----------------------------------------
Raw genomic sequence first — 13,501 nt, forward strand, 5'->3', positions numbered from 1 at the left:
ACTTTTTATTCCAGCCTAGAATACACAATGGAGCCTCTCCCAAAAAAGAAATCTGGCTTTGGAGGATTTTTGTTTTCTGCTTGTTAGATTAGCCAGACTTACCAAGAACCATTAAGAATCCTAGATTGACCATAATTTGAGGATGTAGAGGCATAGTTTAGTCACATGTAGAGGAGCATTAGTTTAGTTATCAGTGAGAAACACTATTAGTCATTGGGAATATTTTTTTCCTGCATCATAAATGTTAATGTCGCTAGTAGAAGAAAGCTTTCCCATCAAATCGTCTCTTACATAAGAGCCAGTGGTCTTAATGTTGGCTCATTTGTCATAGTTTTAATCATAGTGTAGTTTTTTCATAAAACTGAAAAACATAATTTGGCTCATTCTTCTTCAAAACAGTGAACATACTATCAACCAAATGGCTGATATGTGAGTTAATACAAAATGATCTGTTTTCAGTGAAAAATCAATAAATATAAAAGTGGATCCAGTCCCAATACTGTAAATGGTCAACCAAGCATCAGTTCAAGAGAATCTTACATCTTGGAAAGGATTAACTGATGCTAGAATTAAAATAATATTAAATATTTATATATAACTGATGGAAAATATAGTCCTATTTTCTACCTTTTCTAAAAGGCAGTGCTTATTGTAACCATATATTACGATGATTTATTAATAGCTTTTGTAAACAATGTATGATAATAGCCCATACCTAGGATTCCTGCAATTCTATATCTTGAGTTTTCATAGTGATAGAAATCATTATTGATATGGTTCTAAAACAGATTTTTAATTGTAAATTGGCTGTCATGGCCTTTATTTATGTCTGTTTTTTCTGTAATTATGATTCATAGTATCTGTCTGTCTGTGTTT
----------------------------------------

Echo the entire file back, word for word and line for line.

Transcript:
Raw genomic sequence first — 13,501 nt, forward strand, 5'->3', positions numbered from 1 at the left:
ACTTTTTATTCCAGCCTAGAATACACAATGGAGCCTCTCCCAAAAAAGAAATCTGGCTTTGGAGGATTTTTGTTTTCTGCTTGTTAGATTAGCCAGACTTACCAAGAACCATTAAGAATCCTAGATTGACCATAATTTGAGGATGTAGAGGCATAGTTTAGTCACATGTAGAGGAGCATTAGTTTAGTTATCAGTGAGAAACACTATTAGTCATTGGGAATATTTTTTTCCTGCATCATAAATGTTAATGTCGCTAGTAGAAGAAAGCTTTCCCATCAAATCGTCTCTTACATAAGAGCCAGTGGTCTTAATGTTGGCTCATTTGTCATAGTTTTAATCATAGTGTAGTTTTTTCATAAAACTGAAAAACATAATTTGGCTCATTCTTCTTCAAAACAGTGAACATACTATCAACCAAATGGCTGATATGTGAGTTAATACAAAATGATCTGTTTTCAGTGAAAAATCAATAAATATAAAAGTGGATCCAGTCCCAATACTGTAAATGGTCAACCAAGCATCAGTTCAAGAGAATCTTACATCTTGGAAAGGATTAACTGATGCTAGAATTAAAATAATATTAAATATTTATATATAACTGATGGAAAATATAGTCCTATTTTCTACCTTTTCTAAAAGGCAGTGCTTATTGTAACCATATATTACGATGATTTATTAATAGCTTTTGTAAACAATGTATGATAATAGCCCATACCTAGGATTCCTGCAATTCTATATCTTGAGTTTTCATAGTGATAGAAATCATTATTGATATGGTTCTAAAACAGATTTTTAATTGTAAATTGGCTGTCATGGCCTTTATTTATGTCTGTTTTTTCTGTAATTATGATTCATAGTATCTGTCTGTCTGTGTTT